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A college student develops acute hearing from an experimental depression treatment which puts her on a crash course with her school administration, and eventually with technological noise itself. - photo credit: Alex Perz

The buzzing is continuous. Faint, high pitched, directionless. It might be the air conditioner, the fridge, the whirring fan in the computer -- maybe even the electricity itself coursing through the walls. Footsteps in the hallway, the scrape of doors opening, the moment of silence, and then the bang shut, windows shrieking up and down. Traffic, thinner at this hour, passing on the street below. It’s almost 2am. My whole body itches. Two hours I’ve been lying here, the sounds getting louder, hollower. I’m wearing headphones. Little, bluetooth earbuds. Dead for two months now, they still provide a physical barrier. Sometimes, during sleep, it feels like they’re burrowing into my ears and I tear them out, little rubbery fins, fleshlike in the dark. I also clamp a pillow over my head. Neither helps. If anything, they seem to conduct the vibrations of footsteps and doors.

I’ve already banged on the wall, which usually shuts up the occupant of the study room next door. Today, nothing dampens the continuous banging. I throw off the blanket and, not finding my shoes, stumble into the hallway barefoot, the linoleum gritty. After the darkness of my room, the hall is blearily pale. Painfully fluorescent with pastel blue floors and white walls bearing the portraits of smiling, graduated classes. The study room is empty. So is the one next to it. Laughter echoes from down the hall and distant door slams. No one is nearby, no one is being egregious.

In the morning, I wake nauseous and dry eyed, ten minutes before my alarm. After oatmeal, I count out the vitamins. Eight now, coupled with the usual two ibuprofen, two melatonin, and the niacin later tonight -- I’ve been averaging around 13 pills daily. It was this or prozac. “Let’s see if it’s just a nutritional deficiency,” the counselor advised, and I agreed. Better malnourished than crazy. One is an easier fix. Class begins at 9:30, so I throw the dishes in the sink before unlocking my bike and speeding off into the dry, cold day.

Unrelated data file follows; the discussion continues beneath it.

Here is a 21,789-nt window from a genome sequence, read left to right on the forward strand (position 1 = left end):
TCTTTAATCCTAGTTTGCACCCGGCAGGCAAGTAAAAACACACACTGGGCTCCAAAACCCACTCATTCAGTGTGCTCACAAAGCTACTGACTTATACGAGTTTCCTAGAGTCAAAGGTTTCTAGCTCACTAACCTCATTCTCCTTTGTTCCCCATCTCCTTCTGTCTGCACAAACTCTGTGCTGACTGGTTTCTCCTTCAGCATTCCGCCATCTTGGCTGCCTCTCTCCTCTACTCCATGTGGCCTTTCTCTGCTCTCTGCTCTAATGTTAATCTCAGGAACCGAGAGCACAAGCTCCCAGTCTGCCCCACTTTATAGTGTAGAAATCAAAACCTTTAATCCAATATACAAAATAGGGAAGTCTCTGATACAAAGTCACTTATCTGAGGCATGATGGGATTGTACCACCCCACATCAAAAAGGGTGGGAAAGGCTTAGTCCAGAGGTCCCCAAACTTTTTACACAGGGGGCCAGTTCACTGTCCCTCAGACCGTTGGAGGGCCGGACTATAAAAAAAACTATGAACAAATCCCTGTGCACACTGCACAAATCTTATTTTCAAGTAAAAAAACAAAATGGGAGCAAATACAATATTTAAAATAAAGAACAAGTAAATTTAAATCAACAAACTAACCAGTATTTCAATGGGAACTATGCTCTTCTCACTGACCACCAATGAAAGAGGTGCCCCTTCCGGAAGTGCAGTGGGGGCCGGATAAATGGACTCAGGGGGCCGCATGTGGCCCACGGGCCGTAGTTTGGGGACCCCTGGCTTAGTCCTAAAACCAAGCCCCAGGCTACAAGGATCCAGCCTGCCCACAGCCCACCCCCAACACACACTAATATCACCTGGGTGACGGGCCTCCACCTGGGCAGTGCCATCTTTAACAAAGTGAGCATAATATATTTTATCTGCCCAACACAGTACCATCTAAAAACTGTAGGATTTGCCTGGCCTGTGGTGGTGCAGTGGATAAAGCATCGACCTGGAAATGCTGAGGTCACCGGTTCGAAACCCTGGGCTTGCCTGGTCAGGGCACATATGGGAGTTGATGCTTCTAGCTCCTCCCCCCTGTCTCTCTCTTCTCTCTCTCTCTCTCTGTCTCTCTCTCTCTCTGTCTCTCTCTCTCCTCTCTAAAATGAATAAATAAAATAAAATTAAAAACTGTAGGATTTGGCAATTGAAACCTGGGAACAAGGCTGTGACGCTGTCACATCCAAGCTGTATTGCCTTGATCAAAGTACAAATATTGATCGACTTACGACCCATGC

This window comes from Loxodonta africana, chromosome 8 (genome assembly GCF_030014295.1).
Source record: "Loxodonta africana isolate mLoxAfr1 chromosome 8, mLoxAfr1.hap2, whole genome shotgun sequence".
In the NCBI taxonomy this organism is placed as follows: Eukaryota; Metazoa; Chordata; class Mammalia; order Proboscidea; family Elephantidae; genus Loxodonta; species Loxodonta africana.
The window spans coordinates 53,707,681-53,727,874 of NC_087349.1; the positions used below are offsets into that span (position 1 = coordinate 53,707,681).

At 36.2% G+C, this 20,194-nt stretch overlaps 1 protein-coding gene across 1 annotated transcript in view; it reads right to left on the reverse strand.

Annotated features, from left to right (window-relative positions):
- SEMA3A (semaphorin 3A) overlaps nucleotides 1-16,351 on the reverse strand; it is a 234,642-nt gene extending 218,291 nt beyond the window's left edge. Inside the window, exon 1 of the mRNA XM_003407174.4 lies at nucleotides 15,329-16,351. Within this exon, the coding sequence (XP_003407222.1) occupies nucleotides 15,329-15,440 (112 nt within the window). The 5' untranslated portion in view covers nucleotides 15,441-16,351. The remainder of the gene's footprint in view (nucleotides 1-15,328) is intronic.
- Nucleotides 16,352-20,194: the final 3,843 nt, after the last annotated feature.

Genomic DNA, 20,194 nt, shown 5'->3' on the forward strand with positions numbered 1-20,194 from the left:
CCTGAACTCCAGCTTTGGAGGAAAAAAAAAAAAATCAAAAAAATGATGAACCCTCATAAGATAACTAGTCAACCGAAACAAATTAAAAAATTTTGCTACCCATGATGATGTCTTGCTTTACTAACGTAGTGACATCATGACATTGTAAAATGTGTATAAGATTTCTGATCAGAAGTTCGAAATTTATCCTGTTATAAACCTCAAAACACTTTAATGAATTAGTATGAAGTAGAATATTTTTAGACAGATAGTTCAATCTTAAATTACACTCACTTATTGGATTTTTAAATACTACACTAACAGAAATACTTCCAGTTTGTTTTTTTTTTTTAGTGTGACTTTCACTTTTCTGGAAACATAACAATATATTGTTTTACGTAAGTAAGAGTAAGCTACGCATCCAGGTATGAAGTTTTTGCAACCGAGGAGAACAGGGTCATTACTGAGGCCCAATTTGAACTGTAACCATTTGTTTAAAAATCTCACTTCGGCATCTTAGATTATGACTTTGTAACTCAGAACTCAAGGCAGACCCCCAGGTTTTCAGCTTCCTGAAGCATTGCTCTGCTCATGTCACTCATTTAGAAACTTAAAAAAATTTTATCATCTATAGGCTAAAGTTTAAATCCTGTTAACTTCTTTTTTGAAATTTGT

I had been sending emails about the doors to Maintenance for weeks. Maintenance takes a typical stance of animosity towards any requests, particularly repeat requests, and specifically repeat requests for something that was not 1) leaking 2) smashed or 3) composed of bodily fluids. Maintenance could be summoned for an AC leak, a vomit-covered hallway, or to re-sheathe some bare wires, but they certainly would not come fix a banging door or an overactive alarm. This apartment was free in exchange for a job supervising the dorm, a quieter dorm as dorms go. Alcohol poisoning was rare as few kids rushed the fraternities and sororities, and it had a hefty budget that was poured into free food. The job was minimal if inane, and it let me save a couple thousand a year. But I hadn’t anticipated the noise. The walls were thin, and I lived in a street-level hallway with 11 alarmed doors, each sensitive enough that a bump without scanning a proper ID card would set off a shriek that ebbed into a keen that lasted minutes. If my job didn’t depend on enforcing the rules, I would have slashed the wires long ago.